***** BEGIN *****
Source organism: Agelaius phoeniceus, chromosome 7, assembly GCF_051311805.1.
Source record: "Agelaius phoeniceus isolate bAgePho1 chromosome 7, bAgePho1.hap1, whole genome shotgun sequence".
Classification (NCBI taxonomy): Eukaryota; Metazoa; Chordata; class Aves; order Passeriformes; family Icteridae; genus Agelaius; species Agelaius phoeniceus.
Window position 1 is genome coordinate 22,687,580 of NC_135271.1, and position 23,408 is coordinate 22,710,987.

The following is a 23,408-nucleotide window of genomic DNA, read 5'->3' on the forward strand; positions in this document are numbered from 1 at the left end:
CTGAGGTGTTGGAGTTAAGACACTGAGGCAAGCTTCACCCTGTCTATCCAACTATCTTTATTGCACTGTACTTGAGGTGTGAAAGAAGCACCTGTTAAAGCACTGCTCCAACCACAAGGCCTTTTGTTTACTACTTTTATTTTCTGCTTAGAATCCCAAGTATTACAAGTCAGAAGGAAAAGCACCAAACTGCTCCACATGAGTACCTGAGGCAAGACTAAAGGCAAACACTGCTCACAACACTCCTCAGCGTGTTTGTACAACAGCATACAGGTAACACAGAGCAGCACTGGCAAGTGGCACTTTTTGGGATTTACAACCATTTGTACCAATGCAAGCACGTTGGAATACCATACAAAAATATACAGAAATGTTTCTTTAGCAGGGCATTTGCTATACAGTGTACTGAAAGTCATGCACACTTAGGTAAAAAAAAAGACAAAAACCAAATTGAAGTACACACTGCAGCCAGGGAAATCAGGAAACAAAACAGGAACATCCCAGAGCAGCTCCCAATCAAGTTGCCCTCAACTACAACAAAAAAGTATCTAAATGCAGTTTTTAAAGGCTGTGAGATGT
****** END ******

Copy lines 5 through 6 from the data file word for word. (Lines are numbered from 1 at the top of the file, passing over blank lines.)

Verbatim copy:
The following is a 23,408-nucleotide window of genomic DNA, read 5'->3' on the forward strand; positions in this document are numbered from 1 at the left end:
CTGAGGTGTTGGAGTTAAGACACTGAGGCAAGCTTCACCCTGTCTATCCAACTATCTTTATTGCACTGTACTTGAGGTGTGAAAGAAGCACCTGTTAAAGCACTGCTCCAACCACAAGGCCTTTTGTTTACTACTTTTATTTTCTGCTTAGAATCCCAAGTATTACAAGTCAGAAGGAAAAGCACCAAACTGCTCCACATGAGTACCTGAGGCAAGACTAAAGGCAAACACTGCTCACAACACTCCTCAGCGTGTTTGTACAACAGCATACAGGTAACACAGAGCAGCACTGGCAAGTGGCACTTTTTGGGATTTACAACCATTTGTACCAATGCAAGCACGTTGGAATACCATACAAAAATATACAGAAATGTTTCTTTAGCAGGGCATTTGCTATACAGTGTACTGAAAGTCATGCACACTTAGGTAAAAAAAAAGACAAAAACCAAATTGAAGTACACACTGCAGCCAGGGAAATCAGGAAACAAAACAGGAACATCCCAGAGCAGCTCCCAATCAAGTTGCCCTCAACTACAACAAAAAAGTATCTAAATGCAGTTTTTAAAGGCTGTGAGATGT